There will be some interesting match-ups this Sunday when the Buffalo Bills try to throw the football.
Wide receiver Eric Moulds is among the league's best talents, and Peerless Price is tops in the NFL with average of 20.6 yards per catch. Tight end Jay Riemersma gives the Bills a steady target over the middle, and New England has struggled against tight ends in recent weeks.
With all those options, the Buffalo air attack has solid weapons, much like most of the teams the Patriots have faced this season. Yet, the Bills are a bit unusual because their leading receiver is not a wideout or tight end, but fullback Larry Centers, whose 44 catches is nearly double the total of Buffalo's second leading receiver, Riemersma with 27.
Most teams use their backs as receivers in the flat, getting the ball to them with safety net dump-off tosses. This is not the case with Centers, the league's all-time leader among running backs with 729.
"Look at the teams Larry Centers has been on, whether it was Arizona, Washington or now in Buffalo, and I'll bet he's been the leading receiver on all those teams," Head Coach Bill Belichick said. "That guy is a real good football player. He's a real pro. He just really knows how to play football.
"He does the little subtle things. If you were teaching a young guy how to be a pro and how to play the position, just have them watch Larry Centers."
Centers has in fact led his team in receiving six times in the last eight seasons. He played in Arizona from 1990-98, and is the Cardinals all-time leader receiver with 535. After getting no catches as a rookie and 19 in his second season, Centers caught 50 in 1992 and needs just six more this season to extend his string of nine straight seasons with at least 50 catches.
From 1993-96 he led Arizona in receiving every season, including a total of 101 in 1995, the single-season mark by a back. He didn't lead the team in 1997 or 1998, but he had 97 and 89 grabs in those years respectively.
In 1999 Centers moved on to Washington, where he led the Redskins both seasons. Last year he had 80 receptions, 30 more than the second highest finisher. His streak of 127 games with a catch is the third longest among active players, trailing only Jerry Rice (232) and Tim Brown (131).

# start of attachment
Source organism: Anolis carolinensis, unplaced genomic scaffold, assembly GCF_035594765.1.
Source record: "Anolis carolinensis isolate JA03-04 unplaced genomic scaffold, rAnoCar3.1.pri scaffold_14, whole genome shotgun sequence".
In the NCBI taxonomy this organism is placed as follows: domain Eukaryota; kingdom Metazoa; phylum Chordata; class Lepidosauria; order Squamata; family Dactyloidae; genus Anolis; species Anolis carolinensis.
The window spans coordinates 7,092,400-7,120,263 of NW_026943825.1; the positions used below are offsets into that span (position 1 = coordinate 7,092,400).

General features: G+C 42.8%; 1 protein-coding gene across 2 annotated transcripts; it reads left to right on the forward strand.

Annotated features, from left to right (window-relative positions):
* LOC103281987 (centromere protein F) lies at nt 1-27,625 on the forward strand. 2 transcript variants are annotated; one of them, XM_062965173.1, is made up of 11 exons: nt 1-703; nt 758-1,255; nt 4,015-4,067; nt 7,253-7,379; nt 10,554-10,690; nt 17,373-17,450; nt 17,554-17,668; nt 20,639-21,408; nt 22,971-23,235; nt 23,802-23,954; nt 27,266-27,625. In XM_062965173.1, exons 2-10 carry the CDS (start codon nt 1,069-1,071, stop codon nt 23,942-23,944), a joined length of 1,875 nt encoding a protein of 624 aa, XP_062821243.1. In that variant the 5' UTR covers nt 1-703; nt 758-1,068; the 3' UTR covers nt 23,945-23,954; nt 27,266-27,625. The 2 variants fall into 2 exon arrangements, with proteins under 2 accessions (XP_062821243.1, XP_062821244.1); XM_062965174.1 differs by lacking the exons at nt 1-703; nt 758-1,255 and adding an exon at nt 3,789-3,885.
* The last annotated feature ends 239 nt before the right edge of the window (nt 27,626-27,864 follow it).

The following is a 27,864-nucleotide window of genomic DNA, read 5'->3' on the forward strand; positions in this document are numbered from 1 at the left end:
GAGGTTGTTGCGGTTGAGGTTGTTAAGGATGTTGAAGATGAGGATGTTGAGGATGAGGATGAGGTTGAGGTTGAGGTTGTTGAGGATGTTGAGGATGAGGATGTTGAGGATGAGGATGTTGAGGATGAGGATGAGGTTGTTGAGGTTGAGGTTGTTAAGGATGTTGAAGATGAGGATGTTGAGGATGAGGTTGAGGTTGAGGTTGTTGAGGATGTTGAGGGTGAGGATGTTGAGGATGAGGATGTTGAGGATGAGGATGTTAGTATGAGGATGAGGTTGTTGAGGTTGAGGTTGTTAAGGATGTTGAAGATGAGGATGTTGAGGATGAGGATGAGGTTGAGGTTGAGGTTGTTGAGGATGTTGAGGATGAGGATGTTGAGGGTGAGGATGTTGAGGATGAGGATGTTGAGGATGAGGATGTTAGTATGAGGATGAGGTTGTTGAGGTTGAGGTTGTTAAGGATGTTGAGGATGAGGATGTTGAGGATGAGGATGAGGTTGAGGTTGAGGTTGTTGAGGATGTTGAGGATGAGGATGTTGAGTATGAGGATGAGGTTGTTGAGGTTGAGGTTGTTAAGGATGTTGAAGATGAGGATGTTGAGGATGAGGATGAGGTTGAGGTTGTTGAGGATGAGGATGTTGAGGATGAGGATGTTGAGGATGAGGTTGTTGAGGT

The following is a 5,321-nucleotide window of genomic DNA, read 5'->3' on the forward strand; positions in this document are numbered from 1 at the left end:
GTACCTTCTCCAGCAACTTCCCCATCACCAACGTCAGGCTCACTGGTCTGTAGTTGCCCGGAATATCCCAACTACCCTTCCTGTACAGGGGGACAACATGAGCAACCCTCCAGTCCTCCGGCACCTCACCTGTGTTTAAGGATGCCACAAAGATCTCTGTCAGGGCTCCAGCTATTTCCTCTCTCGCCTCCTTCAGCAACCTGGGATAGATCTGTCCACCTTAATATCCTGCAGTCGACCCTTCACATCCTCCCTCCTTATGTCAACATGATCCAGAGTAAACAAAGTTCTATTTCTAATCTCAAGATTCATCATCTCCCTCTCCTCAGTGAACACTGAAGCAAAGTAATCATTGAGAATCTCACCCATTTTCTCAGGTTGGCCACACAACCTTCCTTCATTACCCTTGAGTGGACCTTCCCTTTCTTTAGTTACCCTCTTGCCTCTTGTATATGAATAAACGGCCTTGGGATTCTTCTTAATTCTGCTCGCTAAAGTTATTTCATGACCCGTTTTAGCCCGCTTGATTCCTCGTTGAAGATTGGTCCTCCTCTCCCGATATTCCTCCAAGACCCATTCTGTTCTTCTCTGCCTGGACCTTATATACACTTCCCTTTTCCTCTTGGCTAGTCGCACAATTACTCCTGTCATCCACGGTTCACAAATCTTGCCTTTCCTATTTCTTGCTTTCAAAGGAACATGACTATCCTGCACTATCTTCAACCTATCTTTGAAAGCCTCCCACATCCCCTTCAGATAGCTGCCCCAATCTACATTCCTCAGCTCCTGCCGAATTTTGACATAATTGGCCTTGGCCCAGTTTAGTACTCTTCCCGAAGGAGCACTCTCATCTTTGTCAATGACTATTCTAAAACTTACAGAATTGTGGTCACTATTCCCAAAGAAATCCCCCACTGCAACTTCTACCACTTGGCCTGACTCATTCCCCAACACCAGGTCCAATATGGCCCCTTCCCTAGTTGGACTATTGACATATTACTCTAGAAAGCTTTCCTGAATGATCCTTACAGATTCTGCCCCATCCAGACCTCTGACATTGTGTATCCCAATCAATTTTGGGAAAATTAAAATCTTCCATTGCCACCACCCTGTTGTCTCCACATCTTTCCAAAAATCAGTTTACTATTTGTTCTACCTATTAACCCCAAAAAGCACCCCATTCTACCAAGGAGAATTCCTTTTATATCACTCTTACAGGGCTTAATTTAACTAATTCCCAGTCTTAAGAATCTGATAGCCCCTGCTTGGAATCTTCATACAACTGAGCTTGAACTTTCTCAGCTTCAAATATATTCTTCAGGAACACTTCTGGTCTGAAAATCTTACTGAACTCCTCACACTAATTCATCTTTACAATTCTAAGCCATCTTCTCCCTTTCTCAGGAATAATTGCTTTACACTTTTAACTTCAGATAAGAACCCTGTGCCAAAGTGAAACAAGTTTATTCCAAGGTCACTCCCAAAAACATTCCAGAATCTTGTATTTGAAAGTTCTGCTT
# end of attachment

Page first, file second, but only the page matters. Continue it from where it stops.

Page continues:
Because he spent his first 11 years playing in the NFC, Centers has not faced the Patriots very often, but Belichick knows much about the two-time Pro Bowler. Asked why he didn't go after Centers in free agency, Belichick said current starter Marc Edwards was a better fit because he was younger and because he was available sooner. New England was in touch with Edwards as soon as the free agency period opened, and he has been a solid contributor.
"I love Larry Centers and I have tremendous respect for him as a player, but looking again at the stage we were in last year, we were trying to get as many of the five, six and seven year type of guys," Belichick said. "When you get those guys in double-digits, you know it's going to be a year or couple years and then you are back in the market again."
Centers needs just 3 receiving yards Sunday to reach 6,000 for his career, and he is just 71 behind the all-time yardage mark by a running back, held by former Buffalo back Ronnie Harmon.
Injury status changes
There was some encouraging news on the injury front Friday when Belichick announced that defensive end **Willie McGinest**, defensive tackle **Richard Seymour**, tight end **Rod Rutledge** and safety **Antwan Harris** were all upgraded from questionable to probable for this weekend.
The big news there was obviously the health of McGinest and Seymour. New England posted a season high nine sacks with the pair in the lineup together extensively for the first time against Atlanta. Buffalo has been prone to pressure this season, giving up 27 sacks in seven games. The Patriots also need McGinest and Seymour in there because Anthony Pleasant is still questionable with the flu.